As we continue to gauge the financial impact of the coronavirus, we found this statement from Lilly very interesting – per a press release issued yesterday;
“Among the concerns raised due to the impact of the novel coronavirus is whether patients can count on a reliable supply of medicine. Lilly does not anticipate shortages for any of our products, including all forms of insulin.
Since the initial outbreak, Lilly has been closely monitoring our supply chain for potential impact to the supply of our medicines around the world. Lilly does not source active pharmaceutical ingredients (API) for any of our approved medicines from China, and our insulin manufacturing sites in the United States and Europe have not been impacted by coronavirus. Lilly insulin and other medicines are available, as normal, in U.S. pharmacies. Pharmacies that don’t have certain medicines in stock can order them from wholesalers, with delivery in 1-2 days.
Globally, our manufacturing network is fully operational and taking steps to prevent impact. We’re also in close communication with key suppliers to ensure appropriate supplies of raw materials. As the global situation evolves, we will continue to take the steps necessary to safeguard the reliable supply of our medicines.”
Doing a quick check we did not find any such statements from either Novo Nordisk or Sanofi. Yet given what we know about both companies and the locations of their manufacturing facilities it would seem logical they could face an issue. This is no way means either company will have an issue, but we would suspect with Lilly making a public statement they just might follow.
The impact of the coronavirus and supply chain was also part of the recent Insulet earnings call when CEO Shacey Petrovic noted;
“Finally, turning to our manufacturing innovation and global operational excellence. First, I would like to acknowledge that as we all deal with the global challenges of the coronavirus and its impact on families, employees and the operations of many global organizations; it highlights the importance of our investment in manufacturing, and supply chain redundancy.
In May of last year, we began production on our first highly automated state of the art manufacturing line in the United States. In doing so, we not only developed valuable internal manufacturing expertise, we also added redundancy, expanded capacity, and strengthened our supply chain. Possessing the ability and internal expertise to manufacture our own products at scale and manage the complexity of our supply chain are critical to support our rapid growth and long-term capacity needs. We are in the middle of ramping up our first U.S. manufacturing line and starting line 2 with production of sellable product and the second line expected by mid-year. We also remain on track to install our third manufacturing line in the United States later this year with sellable product next year.”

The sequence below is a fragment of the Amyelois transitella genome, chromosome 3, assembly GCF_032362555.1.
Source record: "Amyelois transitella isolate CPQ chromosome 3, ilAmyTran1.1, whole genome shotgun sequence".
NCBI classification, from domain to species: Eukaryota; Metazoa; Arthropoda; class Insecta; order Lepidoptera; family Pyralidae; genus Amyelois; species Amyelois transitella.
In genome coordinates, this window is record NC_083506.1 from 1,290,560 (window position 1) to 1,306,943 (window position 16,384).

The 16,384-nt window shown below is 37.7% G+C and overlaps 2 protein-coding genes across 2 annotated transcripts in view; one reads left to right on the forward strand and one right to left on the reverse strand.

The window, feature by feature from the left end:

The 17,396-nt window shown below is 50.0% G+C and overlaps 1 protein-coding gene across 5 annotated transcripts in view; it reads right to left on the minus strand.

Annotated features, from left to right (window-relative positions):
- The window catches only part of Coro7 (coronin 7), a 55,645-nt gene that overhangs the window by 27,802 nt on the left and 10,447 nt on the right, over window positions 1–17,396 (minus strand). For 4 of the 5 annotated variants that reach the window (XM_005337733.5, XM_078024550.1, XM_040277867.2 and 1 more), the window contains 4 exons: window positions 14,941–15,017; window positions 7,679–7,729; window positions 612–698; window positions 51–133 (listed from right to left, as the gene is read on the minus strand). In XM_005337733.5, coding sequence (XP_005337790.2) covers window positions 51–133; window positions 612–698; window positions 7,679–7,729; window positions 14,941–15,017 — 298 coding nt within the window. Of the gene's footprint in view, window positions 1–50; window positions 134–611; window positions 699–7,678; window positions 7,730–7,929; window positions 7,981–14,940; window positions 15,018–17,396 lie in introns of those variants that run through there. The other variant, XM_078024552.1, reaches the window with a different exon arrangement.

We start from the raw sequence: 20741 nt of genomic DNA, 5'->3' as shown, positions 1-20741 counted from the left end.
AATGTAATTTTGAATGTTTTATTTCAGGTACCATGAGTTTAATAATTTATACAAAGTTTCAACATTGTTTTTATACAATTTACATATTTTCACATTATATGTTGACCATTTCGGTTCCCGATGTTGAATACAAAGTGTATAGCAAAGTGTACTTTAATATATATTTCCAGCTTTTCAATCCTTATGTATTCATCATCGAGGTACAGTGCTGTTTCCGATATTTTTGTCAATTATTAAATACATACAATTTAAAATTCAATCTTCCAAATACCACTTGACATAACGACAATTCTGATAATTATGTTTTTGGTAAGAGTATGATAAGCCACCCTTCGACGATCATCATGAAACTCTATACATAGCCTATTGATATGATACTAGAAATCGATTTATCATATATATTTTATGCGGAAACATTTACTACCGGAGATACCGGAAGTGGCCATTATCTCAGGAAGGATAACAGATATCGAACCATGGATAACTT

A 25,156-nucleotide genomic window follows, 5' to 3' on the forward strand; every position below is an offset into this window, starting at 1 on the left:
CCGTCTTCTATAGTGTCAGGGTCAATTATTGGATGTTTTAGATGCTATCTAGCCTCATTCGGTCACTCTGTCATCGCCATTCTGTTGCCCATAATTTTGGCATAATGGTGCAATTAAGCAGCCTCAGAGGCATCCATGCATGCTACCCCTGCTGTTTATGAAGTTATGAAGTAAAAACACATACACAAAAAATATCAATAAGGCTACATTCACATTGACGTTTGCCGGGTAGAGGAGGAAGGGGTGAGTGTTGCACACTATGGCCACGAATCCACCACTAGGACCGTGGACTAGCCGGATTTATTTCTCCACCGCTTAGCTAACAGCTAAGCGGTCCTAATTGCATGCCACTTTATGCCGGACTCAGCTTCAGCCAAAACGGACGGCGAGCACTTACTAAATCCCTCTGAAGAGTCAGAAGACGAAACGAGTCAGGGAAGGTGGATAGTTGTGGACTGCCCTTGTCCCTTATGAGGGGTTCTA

While no one anticipated the coronavirus and the scale it is now reaching how companies deal with it and possible supply chain issues will be very telling. From day one we have noted the importance of having a strong management team. As Momma Kliff was fond of saying it doesn’t take a genius to deal with success when everything is going great. Real talent comes to the surface when things don’t go so well. This is one reason we have noted many times that Dexcom has one of the best, if not the best, management team in diabetes. Insulet and now Tandem is joining Dexcom as teams with talent.
This is in sharp contrast to how Medtronic has dealt with many of their issues. Rather than acknowledge the many problems they have gone out of their way to avoid the truth. They have known for some time their sensor was inferior to the competition yet rather than acknowledge this well-known issue they continued to say the sun was shining while thunderstorms roared outside.
As the coronavirus spreads, we are headed into uncharted choppy waters that require a steady hand at the helm. No one and we do mean no one really knows what will happen next. Nor does there appear to be a quick answer to many of the questions that are being raised. Yesterday the markets got spooked when the Federal Reserve cut rates while today, so far anyway, stocks are back up. This unfortunately is the reality we know live in and we suspect that the fallout from the coronavirus is just beginning.
Again we are not nor do we want to be market prognosticators; however today’s events prove once again something we say consistently talent matters. Unfortunately when it comes to our wacky world talent is in short supply. Hence when you find it excuse the expression stick with it. It’s not an accident that nine times out of ten the team with the best talent wins the game, yes there will be the occasional upset, but talent typically wins. Given how this is developing this is not a time to take too many chances.